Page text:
This past January, I enrolled into the Trilogy Full Stack Development Bootcamp in an attempt to gain more knowledge about the field, mainly backend development, as well as create connections with upcoming talent in the field. After the first few classes, I found that everyone in the program had pretty diverse backgrounds with different levels of experience, but all here for the same reason: to learn more about web development. I myself had a bit of prior knowledge centered around HTML, CSS and Bootstrap before the Bootcamp, but that really only put me ahead of the class by a couple of weeks. However, I would say being familiar with the basics of web development certainly helps. Most of my classmates had to continuously review the basics, whereas those with some prior knowledge could move on and focus on more advanced topics.

Reading through and brushing up on basic coding could give you a leg up. Something that drastically changed my experience was that my course transitioned from in-person to online classes after the first quarter. The in-person class was much more involved as you were working alongside the teacher, TA’s and classmates, similar to the feeling of being on a college campus.

Topics Covered in Bootcamp

Below is a list of all of the topics covered during the bootcamp. Some were focused more heavily than others, but the main goal of the course was to learn the MERN (MongoDB, Express.js, React.js, Node.js). Below is a list of the Front-End and Back-End technologies that were provided as the curriculum at the start of the course.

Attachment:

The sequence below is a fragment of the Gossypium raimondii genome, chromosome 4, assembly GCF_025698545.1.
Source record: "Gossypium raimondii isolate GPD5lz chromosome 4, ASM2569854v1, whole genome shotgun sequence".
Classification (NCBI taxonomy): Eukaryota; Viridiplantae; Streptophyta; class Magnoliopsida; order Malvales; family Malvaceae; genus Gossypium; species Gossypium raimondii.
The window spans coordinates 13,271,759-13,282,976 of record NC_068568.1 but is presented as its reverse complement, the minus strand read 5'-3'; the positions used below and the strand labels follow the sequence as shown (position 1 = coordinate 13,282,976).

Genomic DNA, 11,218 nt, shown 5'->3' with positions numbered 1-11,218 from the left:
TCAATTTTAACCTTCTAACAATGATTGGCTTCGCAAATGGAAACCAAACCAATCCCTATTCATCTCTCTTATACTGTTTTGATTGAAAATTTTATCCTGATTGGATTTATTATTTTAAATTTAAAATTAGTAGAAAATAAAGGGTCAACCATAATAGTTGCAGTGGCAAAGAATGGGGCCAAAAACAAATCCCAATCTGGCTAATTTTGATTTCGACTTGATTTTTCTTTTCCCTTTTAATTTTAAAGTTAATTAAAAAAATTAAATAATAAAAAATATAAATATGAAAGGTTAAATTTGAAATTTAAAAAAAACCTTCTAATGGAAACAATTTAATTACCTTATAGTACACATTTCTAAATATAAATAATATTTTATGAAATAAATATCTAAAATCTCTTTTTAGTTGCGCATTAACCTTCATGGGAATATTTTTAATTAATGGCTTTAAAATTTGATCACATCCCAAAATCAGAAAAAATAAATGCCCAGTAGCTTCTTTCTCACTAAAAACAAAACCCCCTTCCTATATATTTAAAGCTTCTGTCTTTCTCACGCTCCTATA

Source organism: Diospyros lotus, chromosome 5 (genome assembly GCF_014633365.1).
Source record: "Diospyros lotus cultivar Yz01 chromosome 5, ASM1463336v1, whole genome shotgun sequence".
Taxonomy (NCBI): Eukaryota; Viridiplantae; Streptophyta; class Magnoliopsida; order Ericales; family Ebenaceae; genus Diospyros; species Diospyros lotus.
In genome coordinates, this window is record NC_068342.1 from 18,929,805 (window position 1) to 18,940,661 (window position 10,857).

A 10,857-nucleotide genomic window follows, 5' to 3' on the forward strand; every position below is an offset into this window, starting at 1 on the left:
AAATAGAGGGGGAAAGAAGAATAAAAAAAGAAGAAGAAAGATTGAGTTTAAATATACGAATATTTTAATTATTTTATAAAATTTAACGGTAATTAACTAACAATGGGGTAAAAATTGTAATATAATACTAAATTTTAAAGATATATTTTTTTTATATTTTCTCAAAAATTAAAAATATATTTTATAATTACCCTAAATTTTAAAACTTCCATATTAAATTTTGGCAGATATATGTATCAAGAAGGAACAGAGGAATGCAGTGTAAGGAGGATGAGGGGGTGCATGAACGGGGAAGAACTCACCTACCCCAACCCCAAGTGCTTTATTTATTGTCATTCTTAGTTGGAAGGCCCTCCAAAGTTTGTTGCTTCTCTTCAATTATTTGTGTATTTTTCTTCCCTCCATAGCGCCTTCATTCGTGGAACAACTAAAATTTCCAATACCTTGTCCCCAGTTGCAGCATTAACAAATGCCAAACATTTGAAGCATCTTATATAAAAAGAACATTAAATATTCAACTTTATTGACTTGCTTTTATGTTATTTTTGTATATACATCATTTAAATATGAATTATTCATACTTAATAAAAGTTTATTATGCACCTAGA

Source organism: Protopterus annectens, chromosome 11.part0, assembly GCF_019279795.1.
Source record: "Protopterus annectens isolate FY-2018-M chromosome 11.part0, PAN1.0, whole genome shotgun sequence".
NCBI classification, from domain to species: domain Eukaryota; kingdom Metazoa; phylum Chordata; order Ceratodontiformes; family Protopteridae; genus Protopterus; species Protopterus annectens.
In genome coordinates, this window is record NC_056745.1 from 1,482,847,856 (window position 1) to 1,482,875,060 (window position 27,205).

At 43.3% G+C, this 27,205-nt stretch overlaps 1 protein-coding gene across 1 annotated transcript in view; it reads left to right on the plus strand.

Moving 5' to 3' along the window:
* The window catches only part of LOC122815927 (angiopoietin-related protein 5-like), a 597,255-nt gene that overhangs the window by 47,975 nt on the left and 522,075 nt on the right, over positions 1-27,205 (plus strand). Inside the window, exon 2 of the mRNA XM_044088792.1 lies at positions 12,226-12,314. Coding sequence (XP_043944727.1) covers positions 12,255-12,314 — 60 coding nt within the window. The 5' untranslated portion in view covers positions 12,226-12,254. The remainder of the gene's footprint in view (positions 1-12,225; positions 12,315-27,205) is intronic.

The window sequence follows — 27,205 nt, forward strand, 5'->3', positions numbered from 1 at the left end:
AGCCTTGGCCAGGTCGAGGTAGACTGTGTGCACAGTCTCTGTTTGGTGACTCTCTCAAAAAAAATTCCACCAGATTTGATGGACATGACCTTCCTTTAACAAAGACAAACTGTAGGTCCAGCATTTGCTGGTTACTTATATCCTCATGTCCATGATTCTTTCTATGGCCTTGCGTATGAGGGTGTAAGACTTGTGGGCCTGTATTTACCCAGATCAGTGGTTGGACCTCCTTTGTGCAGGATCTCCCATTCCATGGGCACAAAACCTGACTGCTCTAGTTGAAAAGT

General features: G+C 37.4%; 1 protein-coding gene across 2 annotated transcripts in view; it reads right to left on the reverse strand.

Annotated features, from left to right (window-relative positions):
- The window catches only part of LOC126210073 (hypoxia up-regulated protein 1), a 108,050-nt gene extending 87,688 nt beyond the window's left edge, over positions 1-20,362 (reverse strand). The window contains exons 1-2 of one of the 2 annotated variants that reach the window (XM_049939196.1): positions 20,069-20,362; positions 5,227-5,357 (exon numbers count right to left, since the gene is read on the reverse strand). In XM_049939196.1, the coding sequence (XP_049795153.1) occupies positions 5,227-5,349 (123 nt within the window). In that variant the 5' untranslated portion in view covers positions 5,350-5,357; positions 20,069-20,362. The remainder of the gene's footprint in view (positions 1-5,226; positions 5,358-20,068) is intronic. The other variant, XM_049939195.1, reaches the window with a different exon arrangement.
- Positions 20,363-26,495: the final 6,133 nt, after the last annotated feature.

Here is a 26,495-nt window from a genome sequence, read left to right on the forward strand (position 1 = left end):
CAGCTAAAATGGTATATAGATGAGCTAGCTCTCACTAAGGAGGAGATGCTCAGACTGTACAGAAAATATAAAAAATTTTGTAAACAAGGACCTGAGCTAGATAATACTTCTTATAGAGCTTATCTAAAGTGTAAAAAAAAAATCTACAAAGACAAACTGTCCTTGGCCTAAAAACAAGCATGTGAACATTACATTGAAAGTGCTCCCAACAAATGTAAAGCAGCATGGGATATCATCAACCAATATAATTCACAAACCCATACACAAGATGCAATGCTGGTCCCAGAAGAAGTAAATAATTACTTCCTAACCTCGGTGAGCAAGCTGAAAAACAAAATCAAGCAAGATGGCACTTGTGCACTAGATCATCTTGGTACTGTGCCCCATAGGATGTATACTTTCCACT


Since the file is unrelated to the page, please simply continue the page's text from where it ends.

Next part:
• HTML
  • CSS
  • JavaScript
  • Bootstrap
  • Search Engine Optimization (SEO)
  • API Integration
  • JSON
  • AJAX
  • Firebase
  • React.js


  • Heroku
  • Git / GitHub
  • Node.js
  • MySQL
  • MongoDB
  • Templating Engines – Handlebars
  • Express.js
  • Creating APIs
  • Model-View-Controller (MVC) design patterns
  • User Authentication
  • Object-relational Mapping (ORM)
  • Algorithms

The areas that I felt were not fully covered were HTML, CSS, SEO, Firebase, APIs, Algorithms, ORM, MVC and User Authentication. Many of the basics with HTML and CSS were discussed briefly, but the real intricacies of each were brushed aside with the intent that we would return at some point. For the remainder, it came down to preference. The TA’s were able to give insight into these technologies but more effort was required than necessary.

The First Third: HTML, CSS, Bootstrap and My First Project

Day 1: Basic HTML tags:

As well as basic CSS properties:

  • text-align
  • color
  • background-color
  • margin
  • padding

By day 3, you’re already knee deep into Bootstrap learning columns, rows and jumbotrons. From there, you dive into basic JavaScript alerts, variables and if statements. After which, you finally finish off with building APIs and API integrations as well as the importance of having a repository on GitHub for each project. All in all, a lot of information is jam packed into the first quarter of the class leading up to the first project.

On the first project, you are expected to take an API, pull in some information, and then pump it out into a website. My group created a site that looks at an API that generates synonyms for user-inputted words and returns generated email messages. The initial goal of this was to help eliminate time spent composing professional emails, however, we branched out to cover a variety of topics, including birthday messages and greetings.

The Second Third: Introduction to Node.JS and My Second Project